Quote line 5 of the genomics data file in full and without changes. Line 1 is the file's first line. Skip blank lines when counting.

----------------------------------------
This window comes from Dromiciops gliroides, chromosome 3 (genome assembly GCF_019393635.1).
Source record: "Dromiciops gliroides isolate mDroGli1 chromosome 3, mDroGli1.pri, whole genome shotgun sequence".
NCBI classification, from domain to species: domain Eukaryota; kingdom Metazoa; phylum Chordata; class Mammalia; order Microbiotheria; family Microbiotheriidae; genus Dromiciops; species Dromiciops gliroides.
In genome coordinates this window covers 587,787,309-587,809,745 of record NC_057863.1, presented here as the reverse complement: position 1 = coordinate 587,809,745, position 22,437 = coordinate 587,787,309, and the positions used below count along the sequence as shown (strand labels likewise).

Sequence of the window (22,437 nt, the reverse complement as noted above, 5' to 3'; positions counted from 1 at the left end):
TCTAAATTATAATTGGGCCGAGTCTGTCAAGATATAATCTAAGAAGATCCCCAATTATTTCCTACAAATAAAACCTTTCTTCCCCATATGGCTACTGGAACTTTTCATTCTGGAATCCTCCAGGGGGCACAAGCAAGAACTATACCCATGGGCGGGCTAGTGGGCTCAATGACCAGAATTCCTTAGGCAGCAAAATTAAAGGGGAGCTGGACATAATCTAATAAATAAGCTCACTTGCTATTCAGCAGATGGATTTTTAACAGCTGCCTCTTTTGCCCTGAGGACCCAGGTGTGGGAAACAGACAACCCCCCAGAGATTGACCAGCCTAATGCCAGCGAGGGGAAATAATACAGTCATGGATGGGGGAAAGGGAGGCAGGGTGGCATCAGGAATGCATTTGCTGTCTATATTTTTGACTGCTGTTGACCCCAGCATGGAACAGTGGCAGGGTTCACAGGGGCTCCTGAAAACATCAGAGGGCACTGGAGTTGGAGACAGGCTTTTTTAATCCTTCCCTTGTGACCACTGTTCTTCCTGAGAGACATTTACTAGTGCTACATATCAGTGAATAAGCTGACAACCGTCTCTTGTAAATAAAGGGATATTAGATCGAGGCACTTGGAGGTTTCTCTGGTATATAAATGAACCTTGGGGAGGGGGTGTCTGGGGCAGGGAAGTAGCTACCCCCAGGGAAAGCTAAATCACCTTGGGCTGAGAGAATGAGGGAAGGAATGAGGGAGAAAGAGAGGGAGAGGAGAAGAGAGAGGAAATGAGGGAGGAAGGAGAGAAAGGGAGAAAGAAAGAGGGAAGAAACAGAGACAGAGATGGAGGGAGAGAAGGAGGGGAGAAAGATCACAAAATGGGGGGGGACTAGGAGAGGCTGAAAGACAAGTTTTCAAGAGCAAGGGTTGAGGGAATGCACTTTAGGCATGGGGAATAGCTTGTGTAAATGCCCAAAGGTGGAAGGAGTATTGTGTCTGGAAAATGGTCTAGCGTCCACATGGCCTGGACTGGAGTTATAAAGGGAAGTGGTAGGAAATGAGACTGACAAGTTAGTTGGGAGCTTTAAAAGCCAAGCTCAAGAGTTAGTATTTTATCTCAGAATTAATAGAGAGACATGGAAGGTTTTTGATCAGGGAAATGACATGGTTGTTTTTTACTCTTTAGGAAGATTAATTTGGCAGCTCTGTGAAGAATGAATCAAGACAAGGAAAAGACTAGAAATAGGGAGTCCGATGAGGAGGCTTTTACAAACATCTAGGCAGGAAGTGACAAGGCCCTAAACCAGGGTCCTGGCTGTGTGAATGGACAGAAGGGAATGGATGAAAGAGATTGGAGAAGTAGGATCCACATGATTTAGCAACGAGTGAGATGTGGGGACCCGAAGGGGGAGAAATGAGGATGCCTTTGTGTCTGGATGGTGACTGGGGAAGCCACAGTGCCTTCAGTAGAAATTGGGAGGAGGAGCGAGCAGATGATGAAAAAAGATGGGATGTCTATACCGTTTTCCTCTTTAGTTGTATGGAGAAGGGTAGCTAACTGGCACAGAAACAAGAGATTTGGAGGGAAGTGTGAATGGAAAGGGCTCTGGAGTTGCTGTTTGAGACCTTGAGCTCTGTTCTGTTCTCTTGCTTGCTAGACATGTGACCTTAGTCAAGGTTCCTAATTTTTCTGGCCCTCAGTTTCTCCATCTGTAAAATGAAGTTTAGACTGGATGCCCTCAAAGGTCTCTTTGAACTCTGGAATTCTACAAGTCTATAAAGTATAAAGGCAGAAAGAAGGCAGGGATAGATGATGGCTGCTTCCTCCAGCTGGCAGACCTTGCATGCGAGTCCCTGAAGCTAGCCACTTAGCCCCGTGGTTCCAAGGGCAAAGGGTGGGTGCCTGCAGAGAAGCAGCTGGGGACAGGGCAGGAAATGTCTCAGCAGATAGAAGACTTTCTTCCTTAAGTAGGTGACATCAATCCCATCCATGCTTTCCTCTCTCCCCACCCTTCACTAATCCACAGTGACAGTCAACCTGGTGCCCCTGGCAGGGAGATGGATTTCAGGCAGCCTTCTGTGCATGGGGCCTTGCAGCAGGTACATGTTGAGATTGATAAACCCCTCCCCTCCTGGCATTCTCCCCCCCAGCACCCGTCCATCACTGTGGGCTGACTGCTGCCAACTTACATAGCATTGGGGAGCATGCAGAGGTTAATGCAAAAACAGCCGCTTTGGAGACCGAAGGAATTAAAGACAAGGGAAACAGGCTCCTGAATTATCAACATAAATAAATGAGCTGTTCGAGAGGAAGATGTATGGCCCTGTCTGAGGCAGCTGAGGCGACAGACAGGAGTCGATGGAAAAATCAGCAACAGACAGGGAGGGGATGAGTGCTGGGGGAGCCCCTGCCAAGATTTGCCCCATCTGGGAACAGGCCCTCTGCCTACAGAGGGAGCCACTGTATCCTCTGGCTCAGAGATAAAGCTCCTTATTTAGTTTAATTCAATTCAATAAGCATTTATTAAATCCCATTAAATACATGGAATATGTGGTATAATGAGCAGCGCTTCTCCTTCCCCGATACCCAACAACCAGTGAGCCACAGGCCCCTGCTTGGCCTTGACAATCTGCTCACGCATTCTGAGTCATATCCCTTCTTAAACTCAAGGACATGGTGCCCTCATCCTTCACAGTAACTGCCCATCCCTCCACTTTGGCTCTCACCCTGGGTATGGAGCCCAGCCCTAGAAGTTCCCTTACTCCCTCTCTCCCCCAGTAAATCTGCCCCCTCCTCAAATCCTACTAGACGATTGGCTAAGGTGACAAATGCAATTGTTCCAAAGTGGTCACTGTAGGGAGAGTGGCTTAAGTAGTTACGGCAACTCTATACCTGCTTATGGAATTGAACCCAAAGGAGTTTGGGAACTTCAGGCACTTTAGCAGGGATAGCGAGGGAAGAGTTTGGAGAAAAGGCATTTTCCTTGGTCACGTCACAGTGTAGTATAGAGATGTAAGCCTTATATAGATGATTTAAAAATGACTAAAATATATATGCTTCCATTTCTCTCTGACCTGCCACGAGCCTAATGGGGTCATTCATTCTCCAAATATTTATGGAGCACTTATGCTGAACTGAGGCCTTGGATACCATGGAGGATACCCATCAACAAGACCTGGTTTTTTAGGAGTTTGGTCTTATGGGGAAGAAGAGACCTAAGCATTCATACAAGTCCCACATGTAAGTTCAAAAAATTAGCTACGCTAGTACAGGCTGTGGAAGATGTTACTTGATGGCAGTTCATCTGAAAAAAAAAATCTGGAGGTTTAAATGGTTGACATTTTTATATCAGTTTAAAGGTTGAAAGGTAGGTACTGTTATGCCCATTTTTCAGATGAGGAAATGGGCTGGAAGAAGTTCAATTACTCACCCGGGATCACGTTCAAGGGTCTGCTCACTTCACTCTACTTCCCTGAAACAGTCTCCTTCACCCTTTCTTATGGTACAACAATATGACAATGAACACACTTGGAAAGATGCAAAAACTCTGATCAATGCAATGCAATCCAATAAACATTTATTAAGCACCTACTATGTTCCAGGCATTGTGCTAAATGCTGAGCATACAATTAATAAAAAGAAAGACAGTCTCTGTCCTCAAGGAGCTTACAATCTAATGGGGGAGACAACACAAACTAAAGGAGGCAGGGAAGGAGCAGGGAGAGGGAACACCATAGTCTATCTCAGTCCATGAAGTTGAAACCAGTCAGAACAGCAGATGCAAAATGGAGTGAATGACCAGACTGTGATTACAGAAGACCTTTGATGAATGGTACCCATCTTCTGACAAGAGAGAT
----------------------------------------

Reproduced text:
Sequence of the window (22,437 nt, the reverse complement as noted above, 5' to 3'; positions counted from 1 at the left end):